Poll: Americans not confident in health care reform proposals

President Barack Obama's attempts to make over the U.S. healthcare system are still not being met with overwhelming acceptance by the American public, according to a new survey from NBC News.

President Barack Obama's attempts to make over the U.S. healthcare system are still not being met with overwhelming acceptance by the American public, according to a new survey from NBC News.

The poll, which surveyed 805 adults between August 15 and August 17, found that 42 percent of the respondents were worried that the reforms were a "bad idea" compared to only the 36 percent who felt it was a good idea. Also, 41 percent were concerned that the proposed reforms would not do enough to keep costs down and cover those who are uninsured.

Regarding Obama, 41 percent of the respondents approve of how he was handling healthcare while 47 percent disapproved.

"It looks to me like the message is getting through" to the White House," Senator Saxby Chambliss, R) of Georgia told Atlanta NBC affiliate 11Alive News. "And I think over the next three weeks, I think you're going to see an even stronger impact that's going to be had on Washington by the dialogue that's going to take place around the country."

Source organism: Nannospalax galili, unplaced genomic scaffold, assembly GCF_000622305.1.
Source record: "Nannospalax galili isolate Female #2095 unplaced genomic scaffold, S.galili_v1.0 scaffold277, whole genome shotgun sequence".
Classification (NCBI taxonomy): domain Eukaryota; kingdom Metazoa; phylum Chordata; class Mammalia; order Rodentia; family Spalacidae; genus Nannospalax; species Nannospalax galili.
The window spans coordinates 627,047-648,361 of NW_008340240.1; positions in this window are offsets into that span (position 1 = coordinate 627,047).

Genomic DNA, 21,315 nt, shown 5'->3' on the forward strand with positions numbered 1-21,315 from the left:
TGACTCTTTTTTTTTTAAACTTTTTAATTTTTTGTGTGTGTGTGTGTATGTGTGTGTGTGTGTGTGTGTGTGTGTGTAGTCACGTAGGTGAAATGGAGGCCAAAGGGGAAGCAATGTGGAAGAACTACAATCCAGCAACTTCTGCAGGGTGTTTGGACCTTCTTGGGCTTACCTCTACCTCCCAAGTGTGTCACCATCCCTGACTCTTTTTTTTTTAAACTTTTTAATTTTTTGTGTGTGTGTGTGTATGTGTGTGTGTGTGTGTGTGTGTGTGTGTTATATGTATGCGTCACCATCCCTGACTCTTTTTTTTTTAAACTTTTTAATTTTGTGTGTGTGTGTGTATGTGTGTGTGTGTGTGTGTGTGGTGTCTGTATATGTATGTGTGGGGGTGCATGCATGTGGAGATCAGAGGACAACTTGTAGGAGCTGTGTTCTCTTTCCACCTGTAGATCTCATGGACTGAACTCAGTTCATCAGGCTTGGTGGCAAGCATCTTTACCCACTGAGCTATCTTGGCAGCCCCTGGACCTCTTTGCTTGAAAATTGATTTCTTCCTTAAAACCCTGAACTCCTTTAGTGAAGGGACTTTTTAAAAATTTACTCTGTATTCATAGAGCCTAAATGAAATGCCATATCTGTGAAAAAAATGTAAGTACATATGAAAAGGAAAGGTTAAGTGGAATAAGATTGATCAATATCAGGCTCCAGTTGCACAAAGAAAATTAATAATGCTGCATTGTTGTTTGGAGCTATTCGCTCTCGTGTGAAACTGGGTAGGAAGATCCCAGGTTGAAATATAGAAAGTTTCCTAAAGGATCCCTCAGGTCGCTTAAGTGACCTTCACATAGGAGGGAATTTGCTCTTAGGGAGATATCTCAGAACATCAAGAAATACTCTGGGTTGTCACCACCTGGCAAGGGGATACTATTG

However, according to MSNBC the survey also revealed that many of the reasons for the public dissention regarding the plan were not true. At least 45 percent of respondents felt that reforms would allow insurance coverage for illegal immigrants, lead to a "government takeover of the health care system," use government money to pay for abortions, and allow the government to decide when to stop providing to the elderly, all of which are not true.

Republicans were not left off the hook either, as only 21 percent approved of how the party was handling the health care issue in Congress.

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Posted: August 19, 2009

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